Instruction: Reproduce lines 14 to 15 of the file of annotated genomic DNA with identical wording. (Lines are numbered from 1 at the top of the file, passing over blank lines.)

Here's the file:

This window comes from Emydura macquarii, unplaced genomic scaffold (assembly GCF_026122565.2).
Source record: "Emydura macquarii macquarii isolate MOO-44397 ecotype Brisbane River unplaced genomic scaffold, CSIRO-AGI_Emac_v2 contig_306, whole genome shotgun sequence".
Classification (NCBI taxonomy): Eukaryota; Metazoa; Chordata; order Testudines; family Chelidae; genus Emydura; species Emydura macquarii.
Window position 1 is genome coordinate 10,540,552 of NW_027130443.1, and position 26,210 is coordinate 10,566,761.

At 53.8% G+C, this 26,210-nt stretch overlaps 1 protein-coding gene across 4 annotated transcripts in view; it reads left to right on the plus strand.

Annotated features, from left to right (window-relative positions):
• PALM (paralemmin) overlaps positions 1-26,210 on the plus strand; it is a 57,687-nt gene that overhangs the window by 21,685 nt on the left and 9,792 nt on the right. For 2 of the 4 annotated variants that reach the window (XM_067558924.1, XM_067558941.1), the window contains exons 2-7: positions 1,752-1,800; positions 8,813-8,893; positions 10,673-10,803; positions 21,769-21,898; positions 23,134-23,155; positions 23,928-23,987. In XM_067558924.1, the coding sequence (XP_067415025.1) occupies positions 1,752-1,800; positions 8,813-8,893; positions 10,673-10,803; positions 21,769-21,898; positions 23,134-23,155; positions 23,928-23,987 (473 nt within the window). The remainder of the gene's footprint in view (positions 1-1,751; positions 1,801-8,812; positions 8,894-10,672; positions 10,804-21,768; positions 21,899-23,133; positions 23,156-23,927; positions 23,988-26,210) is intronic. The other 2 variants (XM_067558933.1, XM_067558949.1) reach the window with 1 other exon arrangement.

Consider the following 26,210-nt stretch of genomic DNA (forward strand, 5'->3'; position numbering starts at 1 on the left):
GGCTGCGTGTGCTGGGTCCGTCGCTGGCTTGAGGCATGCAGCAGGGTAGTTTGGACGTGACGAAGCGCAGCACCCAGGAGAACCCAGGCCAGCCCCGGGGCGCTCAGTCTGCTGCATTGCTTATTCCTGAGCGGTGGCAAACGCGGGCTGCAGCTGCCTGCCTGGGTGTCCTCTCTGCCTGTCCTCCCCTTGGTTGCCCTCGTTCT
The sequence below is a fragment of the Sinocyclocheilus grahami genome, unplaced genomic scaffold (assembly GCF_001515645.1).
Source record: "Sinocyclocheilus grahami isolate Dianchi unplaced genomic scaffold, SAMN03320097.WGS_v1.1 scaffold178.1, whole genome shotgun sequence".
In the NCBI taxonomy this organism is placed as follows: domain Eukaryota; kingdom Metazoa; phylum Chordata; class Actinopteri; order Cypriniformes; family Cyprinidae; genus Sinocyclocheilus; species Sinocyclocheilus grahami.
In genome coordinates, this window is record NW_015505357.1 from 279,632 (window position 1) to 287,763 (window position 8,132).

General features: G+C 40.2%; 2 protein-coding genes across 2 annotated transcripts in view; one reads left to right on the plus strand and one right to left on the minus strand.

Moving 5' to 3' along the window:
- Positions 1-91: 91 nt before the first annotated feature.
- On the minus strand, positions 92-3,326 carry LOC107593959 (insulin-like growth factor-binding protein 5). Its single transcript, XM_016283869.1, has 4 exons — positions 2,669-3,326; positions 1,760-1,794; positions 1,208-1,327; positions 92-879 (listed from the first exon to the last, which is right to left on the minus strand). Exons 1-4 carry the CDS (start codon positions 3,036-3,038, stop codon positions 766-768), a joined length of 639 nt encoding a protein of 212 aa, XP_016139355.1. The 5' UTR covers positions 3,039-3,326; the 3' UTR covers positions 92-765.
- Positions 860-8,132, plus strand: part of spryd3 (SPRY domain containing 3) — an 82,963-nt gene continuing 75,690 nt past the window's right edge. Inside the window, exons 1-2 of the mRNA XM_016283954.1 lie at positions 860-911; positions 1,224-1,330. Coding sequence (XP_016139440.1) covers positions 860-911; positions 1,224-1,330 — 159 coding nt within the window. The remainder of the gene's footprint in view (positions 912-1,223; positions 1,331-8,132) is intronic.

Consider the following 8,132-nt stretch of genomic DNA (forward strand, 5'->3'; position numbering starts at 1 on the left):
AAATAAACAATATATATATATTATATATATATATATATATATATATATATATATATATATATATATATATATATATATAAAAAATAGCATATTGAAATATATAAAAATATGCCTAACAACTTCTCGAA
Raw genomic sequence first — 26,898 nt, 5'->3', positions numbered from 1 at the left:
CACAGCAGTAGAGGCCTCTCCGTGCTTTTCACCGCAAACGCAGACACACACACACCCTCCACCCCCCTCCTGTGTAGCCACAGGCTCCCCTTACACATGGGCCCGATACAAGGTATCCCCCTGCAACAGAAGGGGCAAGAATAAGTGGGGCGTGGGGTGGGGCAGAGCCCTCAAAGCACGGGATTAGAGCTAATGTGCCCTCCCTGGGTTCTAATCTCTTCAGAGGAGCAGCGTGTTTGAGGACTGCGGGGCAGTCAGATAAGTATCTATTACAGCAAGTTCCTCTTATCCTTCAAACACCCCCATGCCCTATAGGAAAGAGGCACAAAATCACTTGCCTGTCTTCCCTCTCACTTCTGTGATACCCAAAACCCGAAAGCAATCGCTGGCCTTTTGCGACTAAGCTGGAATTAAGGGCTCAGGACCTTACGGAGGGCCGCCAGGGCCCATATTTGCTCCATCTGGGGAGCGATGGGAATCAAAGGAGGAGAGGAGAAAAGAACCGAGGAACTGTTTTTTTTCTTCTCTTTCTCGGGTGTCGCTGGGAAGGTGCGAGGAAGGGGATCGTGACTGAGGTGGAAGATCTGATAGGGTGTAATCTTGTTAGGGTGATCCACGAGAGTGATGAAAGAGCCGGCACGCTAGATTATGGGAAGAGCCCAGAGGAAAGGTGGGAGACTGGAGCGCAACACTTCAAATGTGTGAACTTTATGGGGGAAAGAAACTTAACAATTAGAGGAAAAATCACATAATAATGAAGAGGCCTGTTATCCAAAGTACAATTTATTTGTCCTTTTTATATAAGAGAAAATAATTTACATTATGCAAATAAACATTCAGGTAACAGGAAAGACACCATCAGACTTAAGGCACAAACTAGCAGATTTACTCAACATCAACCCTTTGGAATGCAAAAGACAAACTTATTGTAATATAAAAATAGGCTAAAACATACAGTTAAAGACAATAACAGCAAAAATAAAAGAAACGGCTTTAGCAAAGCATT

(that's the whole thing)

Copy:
General features: G+C 40.2%; 2 protein-coding genes across 2 annotated transcripts in view; one reads left to right on the plus strand and one right to left on the minus strand.

Moving 5' to 3' along the window: